Realistically, Jira Cloud might still end up being our best option. Even if that turns out to be the case, I'd argue that waiting a few years can only benefit us. Today Jira Cloud is an immature, over-priced product, with poor performance, a weak plugin ecosystem and unclear GDPR compliance prospects. Many ecosystem vendors (notably Tempo) are still scrambling to sort out their Server-to-Cloud migration pathways. Yet Atlassian are betting hard on Cloud, and in 5 years' time Jira Cloud will be much more compelling, and the migration process much smoother.

Also, in 5 years time there may be decent competitors. I've been impressed with and as Confluence alternatives. Good Jira alternatives are much scarcer, but there is Youtrack, Gitlab and a host of SaaSes (Asana, Clubhouse). Even Request Tracker is looking less 90s these days and may be an option. I and others will be keeping tabs on alternatives via

Future Pricing Calculations

We now show how the numbers above are derived. Note: the primary source of calculations is a spreadsheet, which I unfortunately cannot publish due to containing Partners-only information:

How many users?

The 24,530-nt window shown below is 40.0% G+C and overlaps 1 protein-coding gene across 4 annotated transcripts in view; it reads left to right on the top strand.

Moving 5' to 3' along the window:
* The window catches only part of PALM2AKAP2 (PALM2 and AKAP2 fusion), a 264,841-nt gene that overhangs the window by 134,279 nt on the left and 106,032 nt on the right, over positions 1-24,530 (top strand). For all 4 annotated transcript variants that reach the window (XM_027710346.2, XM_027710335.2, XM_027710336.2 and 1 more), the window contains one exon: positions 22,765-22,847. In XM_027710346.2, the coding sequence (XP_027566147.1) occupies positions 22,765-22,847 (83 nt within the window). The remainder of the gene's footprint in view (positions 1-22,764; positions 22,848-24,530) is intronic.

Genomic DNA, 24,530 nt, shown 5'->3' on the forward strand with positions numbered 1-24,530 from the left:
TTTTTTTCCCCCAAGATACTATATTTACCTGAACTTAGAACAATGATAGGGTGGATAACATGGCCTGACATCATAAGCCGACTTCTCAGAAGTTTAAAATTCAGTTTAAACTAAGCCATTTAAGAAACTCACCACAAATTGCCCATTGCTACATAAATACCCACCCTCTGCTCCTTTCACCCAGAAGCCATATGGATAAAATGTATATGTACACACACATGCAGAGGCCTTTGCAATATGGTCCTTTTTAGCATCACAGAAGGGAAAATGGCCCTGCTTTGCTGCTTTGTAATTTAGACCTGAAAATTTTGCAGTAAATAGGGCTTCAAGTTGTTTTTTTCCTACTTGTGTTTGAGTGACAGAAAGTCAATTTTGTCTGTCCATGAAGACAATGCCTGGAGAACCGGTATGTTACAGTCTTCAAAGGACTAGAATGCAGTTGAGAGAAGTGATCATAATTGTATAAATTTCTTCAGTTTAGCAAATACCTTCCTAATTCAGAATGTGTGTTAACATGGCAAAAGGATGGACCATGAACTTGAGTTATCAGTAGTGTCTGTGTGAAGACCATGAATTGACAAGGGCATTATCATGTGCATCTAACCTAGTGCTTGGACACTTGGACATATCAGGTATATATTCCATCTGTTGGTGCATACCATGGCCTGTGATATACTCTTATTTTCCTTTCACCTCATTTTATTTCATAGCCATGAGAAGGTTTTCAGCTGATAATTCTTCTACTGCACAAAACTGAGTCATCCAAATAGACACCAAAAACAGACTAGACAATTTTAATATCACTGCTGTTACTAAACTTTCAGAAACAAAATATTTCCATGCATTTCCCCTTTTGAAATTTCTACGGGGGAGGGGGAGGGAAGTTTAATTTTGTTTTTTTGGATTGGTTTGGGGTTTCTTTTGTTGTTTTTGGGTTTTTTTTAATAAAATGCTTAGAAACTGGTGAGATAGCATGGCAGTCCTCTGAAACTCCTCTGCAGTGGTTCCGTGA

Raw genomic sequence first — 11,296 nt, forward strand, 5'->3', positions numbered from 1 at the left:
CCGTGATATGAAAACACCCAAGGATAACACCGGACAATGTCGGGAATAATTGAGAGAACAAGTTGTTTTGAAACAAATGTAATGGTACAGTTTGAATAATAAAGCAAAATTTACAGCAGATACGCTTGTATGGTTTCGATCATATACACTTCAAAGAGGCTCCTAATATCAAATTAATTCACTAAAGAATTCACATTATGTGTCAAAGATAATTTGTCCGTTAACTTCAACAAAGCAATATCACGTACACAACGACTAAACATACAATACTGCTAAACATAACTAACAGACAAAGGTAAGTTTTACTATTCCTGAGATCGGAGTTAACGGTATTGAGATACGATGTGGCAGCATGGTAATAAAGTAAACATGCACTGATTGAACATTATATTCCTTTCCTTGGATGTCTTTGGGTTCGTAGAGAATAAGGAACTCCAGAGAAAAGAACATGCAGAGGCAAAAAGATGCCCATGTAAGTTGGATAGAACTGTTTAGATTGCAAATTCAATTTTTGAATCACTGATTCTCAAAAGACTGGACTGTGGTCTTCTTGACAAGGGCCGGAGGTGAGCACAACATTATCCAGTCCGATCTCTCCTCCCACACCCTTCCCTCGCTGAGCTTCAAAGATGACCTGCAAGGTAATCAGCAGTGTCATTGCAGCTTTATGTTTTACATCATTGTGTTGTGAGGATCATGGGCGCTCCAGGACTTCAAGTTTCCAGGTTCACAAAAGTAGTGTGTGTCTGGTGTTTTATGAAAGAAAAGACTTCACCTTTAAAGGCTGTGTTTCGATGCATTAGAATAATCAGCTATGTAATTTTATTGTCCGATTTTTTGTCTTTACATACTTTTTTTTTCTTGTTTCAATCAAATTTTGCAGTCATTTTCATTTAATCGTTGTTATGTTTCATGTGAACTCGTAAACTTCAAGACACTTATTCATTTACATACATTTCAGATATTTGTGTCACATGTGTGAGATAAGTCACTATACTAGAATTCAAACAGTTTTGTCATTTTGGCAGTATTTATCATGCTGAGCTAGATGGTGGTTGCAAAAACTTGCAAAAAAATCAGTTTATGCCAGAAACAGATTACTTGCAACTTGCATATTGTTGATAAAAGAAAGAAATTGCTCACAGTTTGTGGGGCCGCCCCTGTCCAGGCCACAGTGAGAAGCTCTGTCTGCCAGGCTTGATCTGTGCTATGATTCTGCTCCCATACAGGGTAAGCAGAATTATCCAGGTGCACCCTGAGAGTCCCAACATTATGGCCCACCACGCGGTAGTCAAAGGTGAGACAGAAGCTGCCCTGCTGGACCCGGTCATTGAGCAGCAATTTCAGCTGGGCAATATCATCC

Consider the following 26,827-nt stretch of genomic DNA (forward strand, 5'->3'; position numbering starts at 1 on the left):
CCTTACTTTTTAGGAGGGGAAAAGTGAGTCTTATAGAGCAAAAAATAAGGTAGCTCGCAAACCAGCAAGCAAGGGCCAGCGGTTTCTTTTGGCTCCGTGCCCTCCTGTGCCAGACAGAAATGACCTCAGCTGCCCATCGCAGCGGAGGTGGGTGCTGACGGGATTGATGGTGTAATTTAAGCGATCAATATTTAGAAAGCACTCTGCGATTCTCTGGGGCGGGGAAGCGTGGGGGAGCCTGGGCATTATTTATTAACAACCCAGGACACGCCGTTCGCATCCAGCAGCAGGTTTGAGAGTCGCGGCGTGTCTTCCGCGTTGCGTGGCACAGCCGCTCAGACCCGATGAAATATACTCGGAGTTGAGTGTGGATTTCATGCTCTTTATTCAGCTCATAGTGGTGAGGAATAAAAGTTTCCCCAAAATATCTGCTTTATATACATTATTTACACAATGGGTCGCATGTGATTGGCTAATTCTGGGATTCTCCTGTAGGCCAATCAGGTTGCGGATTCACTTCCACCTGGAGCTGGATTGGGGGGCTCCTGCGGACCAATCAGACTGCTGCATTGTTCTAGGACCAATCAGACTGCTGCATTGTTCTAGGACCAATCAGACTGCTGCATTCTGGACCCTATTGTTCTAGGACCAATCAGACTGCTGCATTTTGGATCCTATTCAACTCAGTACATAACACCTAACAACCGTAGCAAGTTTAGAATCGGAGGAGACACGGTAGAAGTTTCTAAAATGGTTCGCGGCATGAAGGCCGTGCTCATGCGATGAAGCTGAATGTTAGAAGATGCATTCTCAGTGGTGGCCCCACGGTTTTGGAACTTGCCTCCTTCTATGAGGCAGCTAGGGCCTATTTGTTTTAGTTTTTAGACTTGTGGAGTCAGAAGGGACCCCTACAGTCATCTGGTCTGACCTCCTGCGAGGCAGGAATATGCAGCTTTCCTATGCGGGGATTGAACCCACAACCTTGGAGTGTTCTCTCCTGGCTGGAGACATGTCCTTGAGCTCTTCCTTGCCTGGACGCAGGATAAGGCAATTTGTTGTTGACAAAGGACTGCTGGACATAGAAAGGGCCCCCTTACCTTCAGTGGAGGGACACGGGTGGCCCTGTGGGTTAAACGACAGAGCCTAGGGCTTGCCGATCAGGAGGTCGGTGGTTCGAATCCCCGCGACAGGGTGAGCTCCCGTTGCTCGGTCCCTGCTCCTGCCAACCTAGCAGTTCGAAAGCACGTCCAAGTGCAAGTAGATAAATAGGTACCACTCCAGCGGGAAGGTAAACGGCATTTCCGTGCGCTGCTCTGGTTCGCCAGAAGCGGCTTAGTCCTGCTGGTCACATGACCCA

Before considering costs, we need to know how many users we expect to cater for in future.


Jira has a 2000 User license, with 1463 license slots used as of . License use is increasing each year (despite automatic deactivation after 6 months' inactivity).


This shows that if current growth continues we will hit our 2000-user license limit in early-2022, and will be forced into Jira's next user tier, 10,000 users.

jira=> -- Depends on
jira=> select year, new_users, sum(new_users) over (order by year) AS total_active from (select to_char(created_date, 'YYYY') AS year ,count(*) AS new_users from queries.active_users group by 1 order by 1 asc) x;

Confluence is also on a 2000 user license, with 650 license slots used as of . Growth appears linear. No 'deactivate inactive user' process is being run yet.


Option 1: stick with Server as long as possible, then move to Data Center


We are on 'advantaged' plans, and we know price increases are coming for 'advantaged' plans on 2/Feb/2021.

Jira's natural renewal date would be May 06, 2021, and Confluence's would be Aug 17, 2021.

But, but renewing early before the price increase, we can save a bit of money. This is "Option 3: Renew on server early and lock in your existing price".

So prior to Feb 2, 2021 we should:

  • Renew Jira till Jul 4, 2021, for $2,600.
  • Renew Confluence till Feb 2022, for $2,000.
  • Renew plugins, for $2,773.


Jira will be due for renewal in May 2022, and Confluence in Aug 2022.

However! Atlassian plan to stop selling license upgrades after Feb 2, 2022 and we expect we'll exceed the 50-user tier in this 2022. If we wait till May or August we'll be stuck on the 50-user tier forever.